Plastic surgery is an increasingly common choice and an increasingly accessible option, prompting millions of people to consider how it could improve their own lives. Obviously, not everyone is a good candidate for plastic surgery, and not everyone’s life can be improved with a plastic surgical procedure.
So when is it appropriate or beneficial to consider plastic surgery, and how should you move forward?
The Most Common Motivations
These are some of the most common reasons why people get plastic surgery:
- Low confidence/low life satisfaction. By far, the most common motivation is a feeling of low confidence, and/or low life satisfaction. Many people assume that people who get cosmetic surgery are looking for a quick way to become more attractive; while there’s a nugget of truth here, the reality is more complex. People with low self-esteem and poor body image can suffer from crippling anxiety and self-hatred, which can make it hard for them to feel happy on a regular basis. Plastic surgery can improve their confidence and give them a renewed sense of satisfaction with life.
- Post-incident reconstruction. In some cases, people get plastic surgery to restore a part of their face or body that was injured, defaced, or deformed in an incident. Fires, car accidents, and other unfortunate circumstances can leave scarring or deformities that plastic surgery can correct.
- Career opportunities. Some people get plastic surgery for better career opportunities. For example, they may desire becoming an actor or model, but believe their face and/or body are holding them back.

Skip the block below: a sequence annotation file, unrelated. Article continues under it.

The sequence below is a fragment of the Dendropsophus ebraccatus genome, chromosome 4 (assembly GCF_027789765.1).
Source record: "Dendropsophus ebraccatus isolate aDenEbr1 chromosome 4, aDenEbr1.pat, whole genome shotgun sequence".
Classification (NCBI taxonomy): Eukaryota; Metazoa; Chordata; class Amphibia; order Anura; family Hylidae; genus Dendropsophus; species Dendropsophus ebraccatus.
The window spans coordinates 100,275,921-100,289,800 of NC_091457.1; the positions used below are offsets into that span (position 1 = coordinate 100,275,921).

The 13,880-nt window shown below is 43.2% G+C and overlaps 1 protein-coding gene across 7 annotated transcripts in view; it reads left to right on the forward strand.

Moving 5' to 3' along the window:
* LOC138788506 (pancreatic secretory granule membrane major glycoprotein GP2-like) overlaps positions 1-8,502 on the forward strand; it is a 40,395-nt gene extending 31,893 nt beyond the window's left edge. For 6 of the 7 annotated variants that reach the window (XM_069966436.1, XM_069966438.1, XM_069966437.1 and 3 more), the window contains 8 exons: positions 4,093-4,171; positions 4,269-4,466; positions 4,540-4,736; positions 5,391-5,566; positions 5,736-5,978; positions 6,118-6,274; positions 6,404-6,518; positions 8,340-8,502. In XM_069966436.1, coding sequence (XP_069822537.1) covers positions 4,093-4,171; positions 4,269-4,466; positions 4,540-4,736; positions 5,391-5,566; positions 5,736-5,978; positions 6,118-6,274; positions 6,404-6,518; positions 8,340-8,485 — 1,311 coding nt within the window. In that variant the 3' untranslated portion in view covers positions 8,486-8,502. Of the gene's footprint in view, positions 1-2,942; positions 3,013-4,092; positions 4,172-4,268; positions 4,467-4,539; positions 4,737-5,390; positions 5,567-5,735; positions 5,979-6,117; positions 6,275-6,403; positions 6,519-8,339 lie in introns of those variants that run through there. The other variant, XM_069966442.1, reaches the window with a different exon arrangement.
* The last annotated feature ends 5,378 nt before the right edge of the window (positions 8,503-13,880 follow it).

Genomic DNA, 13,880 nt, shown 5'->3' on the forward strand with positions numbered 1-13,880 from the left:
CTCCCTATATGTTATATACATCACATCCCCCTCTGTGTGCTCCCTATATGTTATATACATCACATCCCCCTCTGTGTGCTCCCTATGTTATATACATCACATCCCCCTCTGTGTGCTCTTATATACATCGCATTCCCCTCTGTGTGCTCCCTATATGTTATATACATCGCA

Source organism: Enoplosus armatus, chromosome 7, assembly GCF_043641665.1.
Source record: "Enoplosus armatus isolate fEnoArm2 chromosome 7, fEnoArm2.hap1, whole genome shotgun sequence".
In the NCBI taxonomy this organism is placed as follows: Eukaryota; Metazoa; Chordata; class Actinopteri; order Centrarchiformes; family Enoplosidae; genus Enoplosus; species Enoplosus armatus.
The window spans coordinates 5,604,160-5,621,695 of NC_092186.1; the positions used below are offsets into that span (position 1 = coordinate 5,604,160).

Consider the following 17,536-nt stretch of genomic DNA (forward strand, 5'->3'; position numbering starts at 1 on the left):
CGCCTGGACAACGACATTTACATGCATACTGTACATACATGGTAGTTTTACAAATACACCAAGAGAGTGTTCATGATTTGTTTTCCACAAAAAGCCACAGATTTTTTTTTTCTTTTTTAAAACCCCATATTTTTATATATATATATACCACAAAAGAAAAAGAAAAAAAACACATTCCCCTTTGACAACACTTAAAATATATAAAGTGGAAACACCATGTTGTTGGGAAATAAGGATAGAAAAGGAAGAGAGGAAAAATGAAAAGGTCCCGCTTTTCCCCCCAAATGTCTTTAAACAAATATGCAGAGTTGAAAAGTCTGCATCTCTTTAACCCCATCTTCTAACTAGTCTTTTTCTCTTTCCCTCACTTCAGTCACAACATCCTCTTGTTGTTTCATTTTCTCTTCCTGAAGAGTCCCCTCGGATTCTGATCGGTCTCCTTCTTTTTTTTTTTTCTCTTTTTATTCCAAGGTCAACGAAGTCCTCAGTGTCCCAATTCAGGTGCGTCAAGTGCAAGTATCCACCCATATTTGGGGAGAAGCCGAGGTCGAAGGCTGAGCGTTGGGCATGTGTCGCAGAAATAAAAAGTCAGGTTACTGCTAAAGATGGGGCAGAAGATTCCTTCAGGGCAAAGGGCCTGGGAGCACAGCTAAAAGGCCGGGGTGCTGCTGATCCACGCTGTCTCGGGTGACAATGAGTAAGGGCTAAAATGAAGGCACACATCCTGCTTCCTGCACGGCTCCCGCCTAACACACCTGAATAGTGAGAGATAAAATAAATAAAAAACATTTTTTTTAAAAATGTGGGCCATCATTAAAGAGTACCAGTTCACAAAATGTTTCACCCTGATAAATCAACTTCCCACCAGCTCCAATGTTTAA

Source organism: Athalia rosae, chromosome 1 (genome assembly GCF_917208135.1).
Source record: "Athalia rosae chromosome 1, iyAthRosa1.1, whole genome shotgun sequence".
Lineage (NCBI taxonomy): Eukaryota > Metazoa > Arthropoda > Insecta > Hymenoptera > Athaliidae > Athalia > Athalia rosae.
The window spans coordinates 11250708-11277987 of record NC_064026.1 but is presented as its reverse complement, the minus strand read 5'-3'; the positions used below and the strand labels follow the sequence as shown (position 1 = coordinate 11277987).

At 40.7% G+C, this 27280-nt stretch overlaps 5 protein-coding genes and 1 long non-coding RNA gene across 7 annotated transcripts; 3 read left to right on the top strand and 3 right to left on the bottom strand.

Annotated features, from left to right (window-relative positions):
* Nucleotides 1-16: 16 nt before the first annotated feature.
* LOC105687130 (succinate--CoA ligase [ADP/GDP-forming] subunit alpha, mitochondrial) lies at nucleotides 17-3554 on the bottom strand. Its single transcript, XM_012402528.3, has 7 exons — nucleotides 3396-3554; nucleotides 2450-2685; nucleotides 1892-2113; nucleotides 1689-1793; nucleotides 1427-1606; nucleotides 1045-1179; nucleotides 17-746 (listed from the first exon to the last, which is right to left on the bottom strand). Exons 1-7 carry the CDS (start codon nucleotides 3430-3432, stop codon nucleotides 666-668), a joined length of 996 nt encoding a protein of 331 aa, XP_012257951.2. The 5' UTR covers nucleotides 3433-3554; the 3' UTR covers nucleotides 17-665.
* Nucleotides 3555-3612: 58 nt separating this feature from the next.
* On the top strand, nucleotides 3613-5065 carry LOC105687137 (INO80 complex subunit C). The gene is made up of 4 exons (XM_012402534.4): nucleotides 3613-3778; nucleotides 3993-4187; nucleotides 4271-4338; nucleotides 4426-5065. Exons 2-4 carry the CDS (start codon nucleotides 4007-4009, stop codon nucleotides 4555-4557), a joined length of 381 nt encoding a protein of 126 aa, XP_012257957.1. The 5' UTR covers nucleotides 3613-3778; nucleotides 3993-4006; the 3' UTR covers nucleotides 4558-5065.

Important Questions to Ask Yourself
If you fall into one of the above categories, or if you’re otherwise interested in plastic surgery, there are a few vital questions you should ask yourself before proceeding:
- Are you done growing? Plastic surgery is rarely, but occasionally, appropriate for teenagers. Noninvasive, minimal procedures are typically accepted, but surgical or high-risk procedures are generally not recommended. If a person is still growing, the procedure may be both unnecessarily risky and ineffective in the long-term. For example, in teenage girls, breasts may naturally grow asymmetrically; it doesn’t make sense to get breast augmentation or breast reduction surgery until they’re fully developed. In teenage boys, gynecomastia (associated with an enlargement of breast tissue in men) may disappear on its own throughout the course of bodily development—and may not require surgery for correction.
- What are you hoping to fix? Plastic surgery can do a lot of things. It can correct imperfections in your nose and face. It can reverse some of the effects of aging. It can give you a more symmetrical or more attractive body. But it isn’t necessarily going to make you like yourself. If you have a deep-seated self-esteem issue, plastic surgery may not be enough to completely eliminate it.
- What are your expectations? Several plastic surgery procedures can get you instant results, making you look and feel more attractive, but even intense procedures can’t transform you into someone else entirely. If you’re hoping to look like your favorite celebrity, or if you’re hoping to radically transform your appearance, you may need to reset your expectations.